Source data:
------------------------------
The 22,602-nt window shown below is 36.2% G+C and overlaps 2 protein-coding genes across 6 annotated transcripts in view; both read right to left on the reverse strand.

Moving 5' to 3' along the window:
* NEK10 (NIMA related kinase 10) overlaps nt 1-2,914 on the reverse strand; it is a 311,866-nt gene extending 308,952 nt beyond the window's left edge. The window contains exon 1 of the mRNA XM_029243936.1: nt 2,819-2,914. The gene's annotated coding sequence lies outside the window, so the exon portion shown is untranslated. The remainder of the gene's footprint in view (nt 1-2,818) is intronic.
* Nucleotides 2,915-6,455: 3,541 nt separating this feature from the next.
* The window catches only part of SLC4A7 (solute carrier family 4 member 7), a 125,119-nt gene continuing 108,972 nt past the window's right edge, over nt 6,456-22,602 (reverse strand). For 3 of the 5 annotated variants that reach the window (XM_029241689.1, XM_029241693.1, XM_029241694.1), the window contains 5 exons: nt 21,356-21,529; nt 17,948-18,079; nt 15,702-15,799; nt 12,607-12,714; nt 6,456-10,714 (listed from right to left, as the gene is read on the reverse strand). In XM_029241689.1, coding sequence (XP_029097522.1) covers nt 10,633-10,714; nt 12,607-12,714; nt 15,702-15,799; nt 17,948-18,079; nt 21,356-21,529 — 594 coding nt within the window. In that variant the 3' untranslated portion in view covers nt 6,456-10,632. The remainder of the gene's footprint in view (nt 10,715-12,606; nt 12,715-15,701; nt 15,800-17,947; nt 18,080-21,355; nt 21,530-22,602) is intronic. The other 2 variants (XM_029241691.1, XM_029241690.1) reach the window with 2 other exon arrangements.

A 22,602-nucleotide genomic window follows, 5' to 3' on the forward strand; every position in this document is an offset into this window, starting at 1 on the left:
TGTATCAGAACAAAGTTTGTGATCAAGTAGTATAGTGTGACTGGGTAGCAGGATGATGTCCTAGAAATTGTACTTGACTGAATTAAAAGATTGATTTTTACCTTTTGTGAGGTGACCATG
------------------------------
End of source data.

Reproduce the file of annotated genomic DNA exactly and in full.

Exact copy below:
The 22,602-nt window shown below is 36.2% G+C and overlaps 2 protein-coding genes across 6 annotated transcripts in view; both read right to left on the reverse strand.

Moving 5' to 3' along the window:
* NEK10 (NIMA related kinase 10) overlaps nt 1-2,914 on the reverse strand; it is a 311,866-nt gene extending 308,952 nt beyond the window's left edge. The window contains exon 1 of the mRNA XM_029243936.1: nt 2,819-2,914. The gene's annotated coding sequence lies outside the window, so the exon portion shown is untranslated. The remainder of the gene's footprint in view (nt 1-2,818) is intronic.
* Nucleotides 2,915-6,455: 3,541 nt separating this feature from the next.
* The window catches only part of SLC4A7 (solute carrier family 4 member 7), a 125,119-nt gene continuing 108,972 nt past the window's right edge, over nt 6,456-22,602 (reverse strand). For 3 of the 5 annotated variants that reach the window (XM_029241689.1, XM_029241693.1, XM_029241694.1), the window contains 5 exons: nt 21,356-21,529; nt 17,948-18,079; nt 15,702-15,799; nt 12,607-12,714; nt 6,456-10,714 (listed from right to left, as the gene is read on the reverse strand). In XM_029241689.1, coding sequence (XP_029097522.1) covers nt 10,633-10,714; nt 12,607-12,714; nt 15,702-15,799; nt 17,948-18,079; nt 21,356-21,529 — 594 coding nt within the window. In that variant the 3' untranslated portion in view covers nt 6,456-10,632. The remainder of the gene's footprint in view (nt 10,715-12,606; nt 12,715-15,701; nt 15,800-17,947; nt 18,080-21,355; nt 21,530-22,602) is intronic. The other 2 variants (XM_029241691.1, XM_029241690.1) reach the window with 2 other exon arrangements.

A 22,602-nucleotide genomic window follows, 5' to 3' on the forward strand; every position in this document is an offset into this window, starting at 1 on the left:
TGTATCAGAACAAAGTTTGTGATCAAGTAGTATAGTGTGACTGGGTAGCAGGATGATGTCCTAGAAATTGTACTTGACTGAATTAAAAGATTGATTTTTACCTTTTGTGAGGTGACCATG